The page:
Before his face-to-face summit with Kim Jong-un, Donald Trump insisted that the North Korean dictator could not be trusted with a nuclear weapons program of any kind. During that historic meeting in Singapore, Secretary of State Mike Pompeo told reporters that complete denuclearization “is the only outcome that the United States will accept” from Pyongyang.
By the summit’s end, the Trump administration had made no significant progress toward achieving that goal. Pyongyang did reiterate its “firm and unwavering commitment to complete denuclearization of the Korean Peninsula.” But North Korea had long expressed such a commitment, and in much the same spirit that American presidents (used to) tout their fond desire to see a world without nuclear weapons. The “complete denuclearization of the Korean peninsula,” in Kim’s view, would require the total and verifiable elimination of America’s capacity to strike his nation with a nuclear weapon. His statement did not indicate that he was willing to be the first to disarm.
And yet, when Trump returned to the United States, he announced that his mission had been accomplished. “There is no longer a Nuclear Threat from North Korea,” the president tweeted.
And one could reasonably argue that Trump was right. After all, many North Korea experts believe that the regime is rational, and would never launch a (suicidal) nuclear first strike on the United States. Thus, the primary threat posed by Kim’s program was, arguably, that its existence would inspire Trump to launch a mass-casualty conflict on the Korean peninsula. By all appearances, Trump’s meeting with Kim had put that threat to rest. In Singapore, the president reached a peace deal with himself: In exchange for tacitly tolerating a nuclear North Korea, Trump gave himself credit for a historic diplomatic triumph.
To be sure, the Trump administration carried on making earnest attempts to realize its official goal of denuclearization. But Pompeo’s failure to make meaningful progress in three trips to North Korea did not damper the president’s enthusiasm for what he had accomplished at his historic summit with Kim. And when the International Atomic Energy Agency released a report Monday arguing that North Korea is likely expanding its nuclear capacity, Trump voiced no public concern at the news. His commitment to pretending that Pyongyang had met his demands appeared to be unshakeable.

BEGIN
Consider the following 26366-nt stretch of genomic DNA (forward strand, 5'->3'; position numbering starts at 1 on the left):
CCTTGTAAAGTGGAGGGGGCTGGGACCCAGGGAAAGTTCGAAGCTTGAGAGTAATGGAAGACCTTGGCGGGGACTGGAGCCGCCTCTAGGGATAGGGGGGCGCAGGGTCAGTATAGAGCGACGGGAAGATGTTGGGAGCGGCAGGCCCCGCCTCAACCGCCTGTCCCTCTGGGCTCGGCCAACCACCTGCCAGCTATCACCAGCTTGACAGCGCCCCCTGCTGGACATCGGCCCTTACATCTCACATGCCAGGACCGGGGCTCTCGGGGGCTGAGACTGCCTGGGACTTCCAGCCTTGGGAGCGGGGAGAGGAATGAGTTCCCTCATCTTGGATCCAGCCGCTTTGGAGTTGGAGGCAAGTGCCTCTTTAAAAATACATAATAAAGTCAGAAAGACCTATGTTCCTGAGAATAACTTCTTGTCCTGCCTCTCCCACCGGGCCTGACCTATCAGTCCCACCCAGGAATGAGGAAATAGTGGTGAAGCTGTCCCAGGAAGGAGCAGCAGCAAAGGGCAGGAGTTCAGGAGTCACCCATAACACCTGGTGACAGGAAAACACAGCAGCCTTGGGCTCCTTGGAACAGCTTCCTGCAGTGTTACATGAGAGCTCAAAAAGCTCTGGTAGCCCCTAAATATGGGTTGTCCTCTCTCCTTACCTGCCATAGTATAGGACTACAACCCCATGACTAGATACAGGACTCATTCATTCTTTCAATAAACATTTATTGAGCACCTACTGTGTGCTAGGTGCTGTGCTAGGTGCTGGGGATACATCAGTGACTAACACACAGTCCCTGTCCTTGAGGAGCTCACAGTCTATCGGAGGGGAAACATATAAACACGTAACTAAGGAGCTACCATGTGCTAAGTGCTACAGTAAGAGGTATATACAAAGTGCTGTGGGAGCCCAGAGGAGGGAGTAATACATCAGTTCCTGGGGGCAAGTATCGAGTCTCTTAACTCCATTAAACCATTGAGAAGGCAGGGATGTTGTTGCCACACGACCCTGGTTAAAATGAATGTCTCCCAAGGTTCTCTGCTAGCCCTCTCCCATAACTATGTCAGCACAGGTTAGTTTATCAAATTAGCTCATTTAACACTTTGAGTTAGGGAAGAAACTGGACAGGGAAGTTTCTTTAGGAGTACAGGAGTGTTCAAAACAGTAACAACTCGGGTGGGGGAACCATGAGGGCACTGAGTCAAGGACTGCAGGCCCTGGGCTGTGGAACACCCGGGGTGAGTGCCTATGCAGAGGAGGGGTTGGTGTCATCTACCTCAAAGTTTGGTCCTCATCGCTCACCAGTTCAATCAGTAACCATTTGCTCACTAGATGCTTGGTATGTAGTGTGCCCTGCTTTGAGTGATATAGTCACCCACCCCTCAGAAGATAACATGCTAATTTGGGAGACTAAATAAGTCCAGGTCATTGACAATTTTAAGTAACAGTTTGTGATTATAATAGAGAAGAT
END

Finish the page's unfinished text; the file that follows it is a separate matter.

But that just changed.
In a series of tweets Friday afternoon, Trump announced that he had cancelled Pompeo’s impending trip to North Korea, because “because I feel we are not making sufficient progress with respect to the denuclearization of the Korean Peninsula.” Notably, Trump attributed this lack of progress to China — rather than to Kim’s regime — arguing that Beijing had ceased “helping with the process of denuclearization,” in an apparent response to the administration’s “tougher Trading stance.”
The president nonetheless signaled optimism about the prospects for further cooperation between Washington and Pyongyang, writing, “Secretary Pompeo looks forward to going to North Korea in the near future, most likely after our Trading relationship with China is resolved. In the meantime I would like to send my warmest regards and respect to Chairman Kim. I look forward to seeing him soon!”
It is unclear why Trump finally decided to acknowledge the fact that North Korea is not actually dismantling its nuclear program, much less, why he opted to take the drastic measure of cancelling Pompeo’s trip just days before it was set to commence. But if the president is no longer content to pretend that North Korea is denuclearizing, the self-engineered “nuclear crisis” that he resolved in Singapore could flare up again in the near future.